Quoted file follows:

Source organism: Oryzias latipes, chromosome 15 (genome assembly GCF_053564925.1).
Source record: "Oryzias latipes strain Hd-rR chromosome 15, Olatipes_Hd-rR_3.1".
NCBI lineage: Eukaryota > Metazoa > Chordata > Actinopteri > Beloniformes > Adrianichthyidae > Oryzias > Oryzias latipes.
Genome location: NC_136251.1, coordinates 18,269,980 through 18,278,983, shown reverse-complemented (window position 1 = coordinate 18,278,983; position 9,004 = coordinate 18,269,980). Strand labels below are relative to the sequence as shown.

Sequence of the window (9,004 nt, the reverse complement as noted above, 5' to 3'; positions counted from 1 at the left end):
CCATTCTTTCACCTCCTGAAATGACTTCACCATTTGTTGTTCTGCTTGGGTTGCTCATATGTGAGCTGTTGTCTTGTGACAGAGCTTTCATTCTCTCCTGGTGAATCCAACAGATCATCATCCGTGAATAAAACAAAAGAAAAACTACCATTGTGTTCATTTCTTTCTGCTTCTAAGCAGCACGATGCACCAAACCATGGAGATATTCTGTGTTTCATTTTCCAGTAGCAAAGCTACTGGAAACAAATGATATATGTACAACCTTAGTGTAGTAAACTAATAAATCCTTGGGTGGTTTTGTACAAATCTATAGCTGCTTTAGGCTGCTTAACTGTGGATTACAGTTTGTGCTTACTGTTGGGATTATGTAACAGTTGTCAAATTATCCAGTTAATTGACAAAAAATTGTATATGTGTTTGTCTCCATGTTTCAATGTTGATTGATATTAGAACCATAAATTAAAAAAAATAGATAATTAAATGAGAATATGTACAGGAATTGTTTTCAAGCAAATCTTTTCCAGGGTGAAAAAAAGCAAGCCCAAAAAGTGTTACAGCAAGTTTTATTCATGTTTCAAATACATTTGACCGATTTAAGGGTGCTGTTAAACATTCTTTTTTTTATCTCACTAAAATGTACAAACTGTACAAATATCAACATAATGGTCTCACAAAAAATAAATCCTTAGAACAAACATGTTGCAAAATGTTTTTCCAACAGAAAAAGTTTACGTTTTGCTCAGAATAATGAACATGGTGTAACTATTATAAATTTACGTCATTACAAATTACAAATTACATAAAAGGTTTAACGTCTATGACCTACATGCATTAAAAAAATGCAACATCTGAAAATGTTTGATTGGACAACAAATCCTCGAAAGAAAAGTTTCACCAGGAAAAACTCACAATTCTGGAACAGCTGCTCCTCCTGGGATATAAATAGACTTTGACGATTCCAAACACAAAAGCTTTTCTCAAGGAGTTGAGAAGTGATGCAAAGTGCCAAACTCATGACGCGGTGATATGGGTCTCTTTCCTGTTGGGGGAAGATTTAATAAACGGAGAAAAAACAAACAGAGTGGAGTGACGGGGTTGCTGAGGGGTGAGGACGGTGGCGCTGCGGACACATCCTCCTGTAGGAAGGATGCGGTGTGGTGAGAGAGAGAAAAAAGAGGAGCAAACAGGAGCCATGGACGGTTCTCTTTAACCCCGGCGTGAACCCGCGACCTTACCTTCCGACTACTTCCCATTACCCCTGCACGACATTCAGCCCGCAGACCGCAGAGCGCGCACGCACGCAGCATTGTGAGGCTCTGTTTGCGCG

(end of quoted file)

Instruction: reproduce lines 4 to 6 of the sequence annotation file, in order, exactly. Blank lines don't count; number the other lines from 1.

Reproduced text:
Genome location: NC_136251.1, coordinates 18,269,980 through 18,278,983, shown reverse-complemented (window position 1 = coordinate 18,278,983; position 9,004 = coordinate 18,269,980). Strand labels below are relative to the sequence as shown.

Sequence of the window (9,004 nt, the reverse complement as noted above, 5' to 3'; positions counted from 1 at the left end):
CCATTCTTTCACCTCCTGAAATGACTTCACCATTTGTTGTTCTGCTTGGGTTGCTCATATGTGAGCTGTTGTCTTGTGACAGAGCTTTCATTCTCTCCTGGTGAATCCAACAGATCATCATCCGTGAATAAAACAAAAGAAAAACTACCATTGTGTTCATTTCTTTCTGCTTCTAAGCAGCACGATGCACCAAACCATGGAGATATTCTGTGTTTCATTTTCCAGTAGCAAAGCTACTGGAAACAAATGATATATGTACAACCTTAGTGTAGTAAACTAATAAATCCTTGGGTGGTTTTGTACAAATCTATAGCTGCTTTAGGCTGCTTAACTGTGGATTACAGTTTGTGCTTACTGTTGGGATTATGTAACAGTTGTCAAATTATCCAGTTAATTGACAAAAAATTGTATATGTGTTTGTCTCCATGTTTCAATGTTGATTGATATTAGAACCATAAATTAAAAAAAATAGATAATTAAATGAGAATATGTACAGGAATTGTTTTCAAGCAAATCTTTTCCAGGGTGAAAAAAAGCAAGCCCAAAAAGTGTTACAGCAAGTTTTATTCATGTTTCAAATACATTTGACCGATTTAAGGGTGCTGTTAAACATTCTTTTTTTTATCTCACTAAAATGTACAAACTGTACAAATATCAACATAATGGTCTCACAAAAAATAAATCCTTAGAACAAACATGTTGCAAAATGTTTTTCCAACAGAAAAAGTTTACGTTTTGCTCAGAATAATGAACATGGTGTAACTATTATAAATTTACGTCATTACAAATTACAAATTACATAAAAGGTTTAACGTCTATGACCTACATGCATTAAAAAAATGCAACATCTGAAAATGTTTGATTGGACAACAAATCCTCGAAAGAAAAGTTTCACCAGGAAAAACTCACAATTCTGGAACAGCTGCTCCTCCTGGGATATAAATAGACTTTGACGATTCCAAACACAAAAGCTTTTCTCAAGGAGTTGAGAAGTGATGCAAAGTGCCAAACTCATGACGCGGTGATATGGGTCTCTTTCCTGTTGGGGGAAGATTTAATAAACGGAGAAAAAACAAACAGAGTGGAGTGACGGGGTTGCTGAGGGGTGAGGACGGTGGCGCTGCGGACACATCCTCCTGTAGGAAGGATGCGGTGTGGTGAGAGAGAGAAAAAAGAGGAGCAAACAGGAGCCATGGACGGTTCTCTTTAACCCCGGCGTGAACCCGCGACCTTACCTTCCGACTACTTCCCATTACCCCTGCACGACATTCAGCCCGCAGACCGCAGAGCGCGCACGCACGCAGCATTGTGAGGCTCTGTTTGCGCG